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It’s midnight officially. Let me solve the sixth problem before bed. This is a quick one.

The sum of the squares of the first ten natural numbers is, 1

^{2}+ 2^{2}+ … + 10^{2}= 385. The square of the sum of the first ten natural numbers is, (1 + 2 + … + 10)^{2}= 55^{2}= 3025. Hence the difference between the sum of the squares of the first ten natural numbers and the square of the sum is 3025 385 = 2640. Find the difference between the sum of the squares of the first one hundred natural numbers and the square of the sum.

Well, this one is very simple. The problem is the solution itself, literally. The code is very straightforward: calculate the sum first, then one minus the other.

^{?}View Code RSPLUS

1 2 3 4 |
sum1 <- sum((1:100) ^ 2) sum2 <- (sum(1:100)) ^ 2 result <- sum2 - sum1 cat("The result is:", result, "\n") |

Although the code above is straightforward, there is a simpler solution. We know that (1 + 2 + 3 + … + n) = (n)*(n+1)/2, so the square of the sum is easy to get. For the sum of the squares, you can solve a function f(n) = a*n^{3} + b*n^{2} + c*n + d, with f(0) = 0, f(1) = 1, f(2) = 5 and f(3) = 16. And the function is easily proven. As long as you get the values of a, b, c and d(btw, d = 0), you can use it to get the results very quickly. Here, the quick function is f(n) = 1/3*n^{3} + 1/2*n^{2} + 1/6*n.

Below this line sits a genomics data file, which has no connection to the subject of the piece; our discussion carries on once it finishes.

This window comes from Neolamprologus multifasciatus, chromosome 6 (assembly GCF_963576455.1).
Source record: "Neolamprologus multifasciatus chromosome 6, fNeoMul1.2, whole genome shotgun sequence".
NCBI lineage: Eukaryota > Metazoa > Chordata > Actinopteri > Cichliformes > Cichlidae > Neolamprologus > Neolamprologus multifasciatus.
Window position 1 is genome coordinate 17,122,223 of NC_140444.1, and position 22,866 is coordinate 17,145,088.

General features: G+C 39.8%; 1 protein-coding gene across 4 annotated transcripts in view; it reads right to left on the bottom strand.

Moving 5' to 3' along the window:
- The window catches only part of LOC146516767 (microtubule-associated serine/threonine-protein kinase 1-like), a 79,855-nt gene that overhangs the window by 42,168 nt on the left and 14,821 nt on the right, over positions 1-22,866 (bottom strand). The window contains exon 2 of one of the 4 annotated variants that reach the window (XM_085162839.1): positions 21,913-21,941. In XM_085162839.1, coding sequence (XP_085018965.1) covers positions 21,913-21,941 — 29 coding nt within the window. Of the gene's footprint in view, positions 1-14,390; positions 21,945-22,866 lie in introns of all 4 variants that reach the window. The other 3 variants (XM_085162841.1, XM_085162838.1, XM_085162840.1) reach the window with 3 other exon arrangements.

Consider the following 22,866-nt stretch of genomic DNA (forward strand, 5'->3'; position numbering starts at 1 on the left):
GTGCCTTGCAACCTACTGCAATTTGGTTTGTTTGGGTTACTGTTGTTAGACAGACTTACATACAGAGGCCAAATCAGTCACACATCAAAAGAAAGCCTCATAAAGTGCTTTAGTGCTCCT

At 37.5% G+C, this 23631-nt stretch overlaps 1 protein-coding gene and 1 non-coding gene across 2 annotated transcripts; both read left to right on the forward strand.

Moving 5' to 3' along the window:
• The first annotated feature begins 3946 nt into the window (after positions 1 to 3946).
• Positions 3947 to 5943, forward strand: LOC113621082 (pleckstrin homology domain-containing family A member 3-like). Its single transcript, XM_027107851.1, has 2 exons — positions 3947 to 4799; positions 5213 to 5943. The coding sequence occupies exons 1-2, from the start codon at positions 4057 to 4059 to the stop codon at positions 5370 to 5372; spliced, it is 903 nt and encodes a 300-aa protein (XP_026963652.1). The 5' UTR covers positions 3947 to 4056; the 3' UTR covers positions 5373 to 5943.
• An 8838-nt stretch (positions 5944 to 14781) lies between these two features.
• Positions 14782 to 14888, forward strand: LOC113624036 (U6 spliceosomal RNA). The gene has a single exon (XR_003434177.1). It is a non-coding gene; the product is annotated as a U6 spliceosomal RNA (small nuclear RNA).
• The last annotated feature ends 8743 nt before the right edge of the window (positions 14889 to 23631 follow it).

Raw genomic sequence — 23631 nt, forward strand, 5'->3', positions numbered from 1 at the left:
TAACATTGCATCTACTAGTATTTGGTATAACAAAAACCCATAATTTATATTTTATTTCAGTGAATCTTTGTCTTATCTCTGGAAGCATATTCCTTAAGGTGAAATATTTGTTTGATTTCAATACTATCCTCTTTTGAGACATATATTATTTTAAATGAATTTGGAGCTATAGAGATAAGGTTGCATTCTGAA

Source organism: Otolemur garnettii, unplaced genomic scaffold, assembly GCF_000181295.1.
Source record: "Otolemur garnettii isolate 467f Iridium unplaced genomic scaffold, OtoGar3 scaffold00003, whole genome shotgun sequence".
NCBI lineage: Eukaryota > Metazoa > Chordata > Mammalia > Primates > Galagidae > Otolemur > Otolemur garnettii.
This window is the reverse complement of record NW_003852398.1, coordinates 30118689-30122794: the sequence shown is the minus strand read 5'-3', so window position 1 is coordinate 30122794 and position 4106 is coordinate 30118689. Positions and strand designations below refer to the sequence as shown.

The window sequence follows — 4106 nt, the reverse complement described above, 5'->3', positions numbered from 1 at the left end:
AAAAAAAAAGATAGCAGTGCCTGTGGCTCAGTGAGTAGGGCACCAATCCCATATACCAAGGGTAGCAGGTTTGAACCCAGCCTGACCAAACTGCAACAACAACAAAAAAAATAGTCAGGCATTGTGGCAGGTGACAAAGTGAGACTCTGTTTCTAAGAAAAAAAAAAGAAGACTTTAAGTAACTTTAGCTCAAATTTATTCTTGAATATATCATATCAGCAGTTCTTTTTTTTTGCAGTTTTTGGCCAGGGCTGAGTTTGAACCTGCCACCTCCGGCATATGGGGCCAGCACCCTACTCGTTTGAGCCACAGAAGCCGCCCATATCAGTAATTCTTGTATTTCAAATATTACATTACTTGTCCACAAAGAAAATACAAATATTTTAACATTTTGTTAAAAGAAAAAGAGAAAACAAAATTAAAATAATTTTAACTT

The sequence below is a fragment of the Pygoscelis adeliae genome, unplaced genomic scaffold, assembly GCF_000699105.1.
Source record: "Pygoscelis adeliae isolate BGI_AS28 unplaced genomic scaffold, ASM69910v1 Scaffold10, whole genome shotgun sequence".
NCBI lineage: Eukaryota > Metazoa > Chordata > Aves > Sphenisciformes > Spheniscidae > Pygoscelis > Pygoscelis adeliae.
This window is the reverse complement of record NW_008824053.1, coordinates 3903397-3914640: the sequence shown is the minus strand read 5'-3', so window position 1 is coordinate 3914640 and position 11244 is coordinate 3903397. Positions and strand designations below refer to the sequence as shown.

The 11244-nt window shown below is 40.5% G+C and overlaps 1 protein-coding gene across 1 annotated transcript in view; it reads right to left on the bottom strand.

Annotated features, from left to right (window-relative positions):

PS: I think for any given power m, to calculate 1^{m} + 2^{m} + 3^{m} + … + n^{m}, there is always a quick function as f(n) = a_{1}*n^{m+1} + a_{2}*n^{m} + a_{3}*n^{m-1} + … + a_{m+1}*n. I already found `f(n) = sum((1:n) ^ 3) = (n ^ 2) * (n + 1) ^ 2 / 4`

and `f(n) = sum((1:n) ^ 4) = n * (n + 1) * (2 * n + 1) * (3 * n ^ 2 + 3 * n - 1) / 30`

. Although it’s still a guess now, I think it’s very likely to be true. I just need a provement.

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